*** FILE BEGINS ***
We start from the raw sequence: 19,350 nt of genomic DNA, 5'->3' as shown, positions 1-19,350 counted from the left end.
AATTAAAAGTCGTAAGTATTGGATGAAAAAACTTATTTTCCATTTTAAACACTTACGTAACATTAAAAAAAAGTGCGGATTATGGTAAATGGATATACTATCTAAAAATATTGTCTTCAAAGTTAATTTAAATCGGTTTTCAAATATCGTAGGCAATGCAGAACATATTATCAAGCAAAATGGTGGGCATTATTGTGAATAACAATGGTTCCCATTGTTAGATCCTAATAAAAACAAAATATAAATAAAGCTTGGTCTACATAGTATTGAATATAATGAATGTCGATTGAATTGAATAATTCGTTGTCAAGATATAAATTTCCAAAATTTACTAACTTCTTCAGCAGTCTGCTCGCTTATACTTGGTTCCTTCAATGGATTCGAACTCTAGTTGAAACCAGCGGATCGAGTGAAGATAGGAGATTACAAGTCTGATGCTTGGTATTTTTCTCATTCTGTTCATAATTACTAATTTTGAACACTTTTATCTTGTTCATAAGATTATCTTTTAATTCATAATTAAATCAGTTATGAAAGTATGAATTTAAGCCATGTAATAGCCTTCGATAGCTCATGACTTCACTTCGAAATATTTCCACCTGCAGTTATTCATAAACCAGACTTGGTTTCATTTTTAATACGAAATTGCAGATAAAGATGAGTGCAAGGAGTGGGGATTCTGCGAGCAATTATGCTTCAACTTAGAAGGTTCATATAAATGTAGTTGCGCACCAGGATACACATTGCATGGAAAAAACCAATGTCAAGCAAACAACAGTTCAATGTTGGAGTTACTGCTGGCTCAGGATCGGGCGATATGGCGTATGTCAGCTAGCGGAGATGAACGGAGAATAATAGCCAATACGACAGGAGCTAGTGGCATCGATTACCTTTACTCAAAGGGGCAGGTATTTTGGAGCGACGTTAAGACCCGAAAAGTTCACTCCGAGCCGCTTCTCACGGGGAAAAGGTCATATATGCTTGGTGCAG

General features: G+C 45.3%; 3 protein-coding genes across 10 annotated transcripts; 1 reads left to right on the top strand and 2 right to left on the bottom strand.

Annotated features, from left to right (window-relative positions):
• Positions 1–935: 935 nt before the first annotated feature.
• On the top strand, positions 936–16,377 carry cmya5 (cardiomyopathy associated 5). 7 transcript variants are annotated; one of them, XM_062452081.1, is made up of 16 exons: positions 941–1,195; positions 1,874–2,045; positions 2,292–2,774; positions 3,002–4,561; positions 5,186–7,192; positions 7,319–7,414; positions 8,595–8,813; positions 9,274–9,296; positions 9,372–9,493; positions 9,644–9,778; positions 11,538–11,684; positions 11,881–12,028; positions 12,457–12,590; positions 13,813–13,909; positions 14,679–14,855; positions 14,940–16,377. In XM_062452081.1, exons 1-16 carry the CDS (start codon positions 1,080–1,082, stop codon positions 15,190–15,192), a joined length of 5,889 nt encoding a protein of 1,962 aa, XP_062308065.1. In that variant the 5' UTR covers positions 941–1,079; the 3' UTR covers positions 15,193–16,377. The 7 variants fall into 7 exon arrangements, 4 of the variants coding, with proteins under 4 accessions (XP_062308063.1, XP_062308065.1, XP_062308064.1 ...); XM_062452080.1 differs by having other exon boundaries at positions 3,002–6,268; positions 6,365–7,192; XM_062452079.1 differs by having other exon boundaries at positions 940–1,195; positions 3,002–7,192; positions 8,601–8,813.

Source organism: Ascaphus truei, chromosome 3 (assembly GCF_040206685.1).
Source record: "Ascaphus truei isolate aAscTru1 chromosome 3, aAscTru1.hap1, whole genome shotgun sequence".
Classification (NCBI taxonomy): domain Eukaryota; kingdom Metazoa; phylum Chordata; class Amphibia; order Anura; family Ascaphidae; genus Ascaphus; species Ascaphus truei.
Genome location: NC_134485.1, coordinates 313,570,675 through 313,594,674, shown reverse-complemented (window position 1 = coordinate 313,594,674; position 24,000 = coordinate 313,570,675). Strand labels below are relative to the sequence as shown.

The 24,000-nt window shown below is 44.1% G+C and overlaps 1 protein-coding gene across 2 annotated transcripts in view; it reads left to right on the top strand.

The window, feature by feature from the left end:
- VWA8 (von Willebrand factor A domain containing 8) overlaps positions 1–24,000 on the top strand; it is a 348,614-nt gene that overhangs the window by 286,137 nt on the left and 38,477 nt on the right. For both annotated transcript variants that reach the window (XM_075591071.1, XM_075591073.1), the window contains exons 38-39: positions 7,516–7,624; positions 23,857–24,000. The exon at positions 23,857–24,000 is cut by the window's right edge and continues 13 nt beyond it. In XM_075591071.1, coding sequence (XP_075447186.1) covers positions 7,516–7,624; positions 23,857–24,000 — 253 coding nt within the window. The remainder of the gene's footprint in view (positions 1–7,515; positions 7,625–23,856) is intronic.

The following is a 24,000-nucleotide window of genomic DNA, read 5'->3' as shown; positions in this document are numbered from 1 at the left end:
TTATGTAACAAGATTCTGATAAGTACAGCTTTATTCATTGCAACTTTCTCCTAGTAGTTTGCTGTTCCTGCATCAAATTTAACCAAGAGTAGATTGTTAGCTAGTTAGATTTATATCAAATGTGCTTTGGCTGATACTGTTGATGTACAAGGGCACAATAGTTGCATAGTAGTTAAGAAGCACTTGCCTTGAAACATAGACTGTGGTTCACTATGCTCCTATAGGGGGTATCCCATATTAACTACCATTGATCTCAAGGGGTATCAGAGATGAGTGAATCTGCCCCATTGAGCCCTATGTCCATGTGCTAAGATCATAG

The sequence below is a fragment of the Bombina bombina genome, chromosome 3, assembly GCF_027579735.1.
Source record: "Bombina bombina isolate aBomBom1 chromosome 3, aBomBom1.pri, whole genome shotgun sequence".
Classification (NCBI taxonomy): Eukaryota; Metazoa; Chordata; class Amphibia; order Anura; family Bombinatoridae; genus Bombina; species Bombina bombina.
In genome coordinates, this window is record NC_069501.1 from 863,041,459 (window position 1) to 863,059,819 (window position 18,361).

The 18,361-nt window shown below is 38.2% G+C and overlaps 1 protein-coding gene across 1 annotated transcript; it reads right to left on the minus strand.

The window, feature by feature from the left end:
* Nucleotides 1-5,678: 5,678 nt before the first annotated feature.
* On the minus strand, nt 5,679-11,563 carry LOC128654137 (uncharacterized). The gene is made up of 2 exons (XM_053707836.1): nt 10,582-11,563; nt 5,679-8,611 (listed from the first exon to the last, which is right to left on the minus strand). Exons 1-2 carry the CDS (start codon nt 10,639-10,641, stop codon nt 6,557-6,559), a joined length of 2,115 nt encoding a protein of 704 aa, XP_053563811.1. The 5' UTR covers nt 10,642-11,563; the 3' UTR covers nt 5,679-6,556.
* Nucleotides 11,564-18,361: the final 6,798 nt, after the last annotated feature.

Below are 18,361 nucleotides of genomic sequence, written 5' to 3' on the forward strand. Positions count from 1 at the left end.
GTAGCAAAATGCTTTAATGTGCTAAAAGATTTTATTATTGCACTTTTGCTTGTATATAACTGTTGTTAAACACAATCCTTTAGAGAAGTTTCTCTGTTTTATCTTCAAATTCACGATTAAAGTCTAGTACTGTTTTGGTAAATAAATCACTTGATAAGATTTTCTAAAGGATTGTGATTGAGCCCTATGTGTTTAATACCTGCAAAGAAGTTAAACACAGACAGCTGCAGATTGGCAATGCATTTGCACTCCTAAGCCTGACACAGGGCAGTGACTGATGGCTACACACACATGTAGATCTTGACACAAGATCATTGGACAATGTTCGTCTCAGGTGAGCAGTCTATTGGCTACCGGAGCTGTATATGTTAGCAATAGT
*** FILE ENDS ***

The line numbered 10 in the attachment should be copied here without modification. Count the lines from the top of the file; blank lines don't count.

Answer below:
Genome location: NC_134485.1, coordinates 313,570,675 through 313,594,674, shown reverse-complemented (window position 1 = coordinate 313,594,674; position 24,000 = coordinate 313,570,675). Strand labels below are relative to the sequence as shown.